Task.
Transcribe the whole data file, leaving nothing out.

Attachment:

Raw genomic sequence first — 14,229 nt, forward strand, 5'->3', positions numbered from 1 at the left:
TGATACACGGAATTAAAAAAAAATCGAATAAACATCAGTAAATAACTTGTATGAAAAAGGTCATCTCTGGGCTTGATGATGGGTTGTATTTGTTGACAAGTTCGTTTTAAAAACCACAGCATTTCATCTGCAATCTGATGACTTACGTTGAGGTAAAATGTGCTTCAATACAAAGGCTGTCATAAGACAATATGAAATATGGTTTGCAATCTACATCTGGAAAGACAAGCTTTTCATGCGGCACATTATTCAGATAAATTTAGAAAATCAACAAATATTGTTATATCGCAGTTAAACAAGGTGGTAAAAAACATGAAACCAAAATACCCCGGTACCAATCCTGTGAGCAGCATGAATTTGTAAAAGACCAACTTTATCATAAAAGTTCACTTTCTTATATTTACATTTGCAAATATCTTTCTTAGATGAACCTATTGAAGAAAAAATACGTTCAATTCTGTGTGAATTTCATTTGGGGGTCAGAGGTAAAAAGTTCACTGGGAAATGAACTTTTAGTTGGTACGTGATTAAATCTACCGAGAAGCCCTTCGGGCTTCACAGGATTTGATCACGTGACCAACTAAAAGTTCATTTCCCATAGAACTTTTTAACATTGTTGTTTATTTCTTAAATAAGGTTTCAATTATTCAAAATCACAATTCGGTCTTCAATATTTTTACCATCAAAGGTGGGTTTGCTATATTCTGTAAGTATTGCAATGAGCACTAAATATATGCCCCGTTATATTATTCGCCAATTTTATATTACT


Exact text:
Raw genomic sequence first — 14,229 nt, forward strand, 5'->3', positions numbered from 1 at the left:
TGATACACGGAATTAAAAAAAAATCGAATAAACATCAGTAAATAACTTGTATGAAAAAGGTCATCTCTGGGCTTGATGATGGGTTGTATTTGTTGACAAGTTCGTTTTAAAAACCACAGCATTTCATCTGCAATCTGATGACTTACGTTGAGGTAAAATGTGCTTCAATACAAAGGCTGTCATAAGACAATATGAAATATGGTTTGCAATCTACATCTGGAAAGACAAGCTTTTCATGCGGCACATTATTCAGATAAATTTAGAAAATCAACAAATATTGTTATATCGCAGTTAAACAAGGTGGTAAAAAACATGAAACCAAAATACCCCGGTACCAATCCTGTGAGCAGCATGAATTTGTAAAAGACCAACTTTATCATAAAAGTTCACTTTCTTATATTTACATTTGCAAATATCTTTCTTAGATGAACCTATTGAAGAAAAAATACGTTCAATTCTGTGTGAATTTCATTTGGGGGTCAGAGGTAAAAAGTTCACTGGGAAATGAACTTTTAGTTGGTACGTGATTAAATCTACCGAGAAGCCCTTCGGGCTTCACAGGATTTGATCACGTGACCAACTAAAAGTTCATTTCCCATAGAACTTTTTAACATTGTTGTTTATTTCTTAAATAAGGTTTCAATTATTCAAAATCACAATTCGGTCTTCAATATTTTTACCATCAAAGGTGGGTTTGCTATATTCTGTAAGTATTGCAATGAGCACTAAATATATGCCCCGTTATATTATTCGCCAATTTTATATTACT